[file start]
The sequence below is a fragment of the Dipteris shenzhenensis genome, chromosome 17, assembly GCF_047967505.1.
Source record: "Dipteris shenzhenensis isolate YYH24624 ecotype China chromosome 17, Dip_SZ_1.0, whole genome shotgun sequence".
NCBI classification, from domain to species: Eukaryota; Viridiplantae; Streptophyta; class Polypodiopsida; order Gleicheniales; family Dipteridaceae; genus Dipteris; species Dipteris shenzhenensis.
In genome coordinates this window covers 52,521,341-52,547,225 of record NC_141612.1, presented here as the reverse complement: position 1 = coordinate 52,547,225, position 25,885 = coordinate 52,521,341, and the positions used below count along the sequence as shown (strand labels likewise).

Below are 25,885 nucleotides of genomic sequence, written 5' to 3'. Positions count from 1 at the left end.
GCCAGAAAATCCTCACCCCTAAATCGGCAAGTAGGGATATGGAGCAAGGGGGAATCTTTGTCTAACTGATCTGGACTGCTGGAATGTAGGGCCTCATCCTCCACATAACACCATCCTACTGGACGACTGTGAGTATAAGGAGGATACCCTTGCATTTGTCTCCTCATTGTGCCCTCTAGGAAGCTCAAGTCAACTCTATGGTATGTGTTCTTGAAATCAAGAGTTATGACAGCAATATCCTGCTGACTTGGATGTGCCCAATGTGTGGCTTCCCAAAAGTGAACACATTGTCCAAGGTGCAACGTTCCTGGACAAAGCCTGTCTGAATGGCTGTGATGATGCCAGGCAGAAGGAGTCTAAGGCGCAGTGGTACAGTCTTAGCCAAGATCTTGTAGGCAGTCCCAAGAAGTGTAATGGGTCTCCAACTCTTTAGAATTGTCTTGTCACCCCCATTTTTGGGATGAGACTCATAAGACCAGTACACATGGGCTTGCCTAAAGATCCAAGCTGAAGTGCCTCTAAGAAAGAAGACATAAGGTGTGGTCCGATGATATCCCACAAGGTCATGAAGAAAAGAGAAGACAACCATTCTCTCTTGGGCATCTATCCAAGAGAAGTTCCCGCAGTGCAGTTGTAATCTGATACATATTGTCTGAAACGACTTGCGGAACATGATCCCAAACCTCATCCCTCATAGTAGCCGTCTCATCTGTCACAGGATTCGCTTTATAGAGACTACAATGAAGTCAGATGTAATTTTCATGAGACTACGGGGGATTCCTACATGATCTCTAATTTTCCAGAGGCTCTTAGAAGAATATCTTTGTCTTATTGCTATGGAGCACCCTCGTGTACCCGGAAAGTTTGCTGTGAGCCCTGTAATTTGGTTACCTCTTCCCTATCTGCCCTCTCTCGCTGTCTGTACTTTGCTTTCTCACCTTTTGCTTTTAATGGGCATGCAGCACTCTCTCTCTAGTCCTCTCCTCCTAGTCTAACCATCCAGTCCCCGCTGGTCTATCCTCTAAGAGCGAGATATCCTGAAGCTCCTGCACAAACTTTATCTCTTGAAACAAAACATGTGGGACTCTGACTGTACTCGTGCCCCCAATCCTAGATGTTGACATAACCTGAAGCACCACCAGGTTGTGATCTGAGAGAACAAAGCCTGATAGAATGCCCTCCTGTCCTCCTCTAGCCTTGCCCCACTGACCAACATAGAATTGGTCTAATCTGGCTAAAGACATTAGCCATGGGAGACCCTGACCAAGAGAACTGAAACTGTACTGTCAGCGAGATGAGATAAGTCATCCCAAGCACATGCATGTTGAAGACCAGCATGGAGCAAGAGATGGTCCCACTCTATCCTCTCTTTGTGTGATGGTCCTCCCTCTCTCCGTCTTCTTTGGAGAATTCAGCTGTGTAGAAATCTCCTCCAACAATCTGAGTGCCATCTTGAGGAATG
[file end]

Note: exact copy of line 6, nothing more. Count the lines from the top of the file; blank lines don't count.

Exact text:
GCCAGAAAATCCTCACCCCTAAATCGGCAAGTAGGGATATGGAGCAAGGGGGAATCTTTGTCTAACTGATCTGGACTGCTGGAATGTAGGGCCTCATCCTCCACATAACACCATCCTACTGGACGACTGTGAGTATAAGGAGGATACCCTTGCATTTGTCTCCTCATTGTGCCCTCTAGGAAGCTCAAGTCAACTCTATGGTATGTGTTCTTGAAATCAAGAGTTATGACAGCAATATCCTGCTGACTTGGATGTGCCCAATGTGTGGCTTCCCAAAAGTGAACACATTGTCCAAGGTGCAACGTTCCTGGACAAAGCCTGTCTGAATGGCTGTGATGATGCCAGGCAGAAGGAGTCTAAGGCGCAGTGGTACAGTCTTAGCCAAGATCTTGTAGGCAGTCCCAAGAAGTGTAATGGGTCTCCAACTCTTTAGAATTGTCTTGTCACCCCCATTTTTGGGATGAGACTCATAAGACCAGTACACATGGGCTTGCCTAAAGATCCAAGCTGAAGTGCCTCTAAGAAAGAAGACATAAGGTGTGGTCCGATGATATCCCACAAGGTCATGAAGAAAAGAGAAGACAACCATTCTCTCTTGGGCATCTATCCAAGAGAAGTTCCCGCAGTGCAGTTGTAATCTGATACATATTGTCTGAAACGACTTGCGGAACATGATCCCAAACCTCATCCCTCATAGTAGCCGTCTCATCTGTCACAGGATTCGCTTTATAGAGACTACAATGAAGTCAGATGTAATTTTCATGAGACTACGGGGGATTCCTACATGATCTCTAATTTTCCAGAGGCTCTTAGAAGAATATCTTTGTCTTATTGCTATGGAGCACCCTCGTGTACCCGGAAAGTTTGCTGTGAGCCCTGTAATTTGGTTACCTCTTCCCTATCTGCCCTCTCTCGCTGTCTGTACTTTGCTTTCTCACCTTTTGCTTTTAATGGGCATGCAGCACTCTCTCTCTAGTCCTCTCCTCCTAGTCTAACCATCCAGTCCCCGCTGGTCTATCCTCTAAGAGCGAGATATCCTGAAGCTCCTGCACAAACTTTATCTCTTGAAACAAAACATGTGGGACTCTGACTGTACTCGTGCCCCCAATCCTAGATGTTGACATAACCTGAAGCACCACCAGGTTGTGATCTGAGAGAACAAAGCCTGATAGAATGCCCTCCTGTCCTCCTCTAGCCTTGCCCCACTGACCAACATAGAATTGGTCTAATCTGGCTAAAGACATTAGCCATGGGAGACCCTGACCAAGAGAACTGAAACTGTACTGTCAGCGAGATGAGATAAGTCATCCCAAGCACATGCATGTTGAAGACCAGCATGGAGCAAGAGATGGTCCCACTCTATCCTCTCTTTGTGTGATGGTCCTCCCTCTCTCCGTCTTCTTTGGAGAATTCAGCTGTGTAGAAATCTCCTCCAACAATCTGAGTGCCATCTTGAGGAATG